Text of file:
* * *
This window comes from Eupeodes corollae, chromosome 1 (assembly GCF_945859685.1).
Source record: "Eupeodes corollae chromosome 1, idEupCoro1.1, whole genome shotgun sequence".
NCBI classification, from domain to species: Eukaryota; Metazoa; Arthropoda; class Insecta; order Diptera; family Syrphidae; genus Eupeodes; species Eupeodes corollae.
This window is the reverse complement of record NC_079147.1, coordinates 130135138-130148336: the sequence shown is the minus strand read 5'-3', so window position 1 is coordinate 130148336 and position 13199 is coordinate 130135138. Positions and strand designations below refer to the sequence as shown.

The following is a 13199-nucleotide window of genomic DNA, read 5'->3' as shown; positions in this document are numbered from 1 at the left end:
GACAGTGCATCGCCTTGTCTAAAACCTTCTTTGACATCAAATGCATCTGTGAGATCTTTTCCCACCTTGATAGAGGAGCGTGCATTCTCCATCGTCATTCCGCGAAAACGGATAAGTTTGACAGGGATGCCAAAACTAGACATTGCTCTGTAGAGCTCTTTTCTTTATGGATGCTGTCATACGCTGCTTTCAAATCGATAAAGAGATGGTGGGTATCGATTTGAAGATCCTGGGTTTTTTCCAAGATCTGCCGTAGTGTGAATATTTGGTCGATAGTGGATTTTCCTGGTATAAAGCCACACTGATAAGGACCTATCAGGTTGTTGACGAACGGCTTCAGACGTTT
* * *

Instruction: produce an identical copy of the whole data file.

This window comes from Eupeodes corollae, chromosome 1 (assembly GCF_945859685.1).
Source record: "Eupeodes corollae chromosome 1, idEupCoro1.1, whole genome shotgun sequence".
NCBI classification, from domain to species: Eukaryota; Metazoa; Arthropoda; class Insecta; order Diptera; family Syrphidae; genus Eupeodes; species Eupeodes corollae.
This window is the reverse complement of record NC_079147.1, coordinates 130135138-130148336: the sequence shown is the minus strand read 5'-3', so window position 1 is coordinate 130148336 and position 13199 is coordinate 130135138. Positions and strand designations below refer to the sequence as shown.

The following is a 13199-nucleotide window of genomic DNA, read 5'->3' as shown; positions in this document are numbered from 1 at the left end:
GACAGTGCATCGCCTTGTCTAAAACCTTCTTTGACATCAAATGCATCTGTGAGATCTTTTCCCACCTTGATAGAGGAGCGTGCATTCTCCATCGTCATTCCGCGAAAACGGATAAGTTTGACAGGGATGCCAAAACTAGACATTGCTCTGTAGAGCTCTTTTCTTTATGGATGCTGTCATACGCTGCTTTCAAATCGATAAAGAGATGGTGGGTATCGATTTGAAGATCCTGGGTTTTTTCCAAGATCTGCCGTAGTGTGAATATTTGGTCGATAGTGGATTTTCCTGGTATAAAGCCACACTGATAAGGACCTATCAGGTTGTTGACGAACGGCTTCAGACGTTT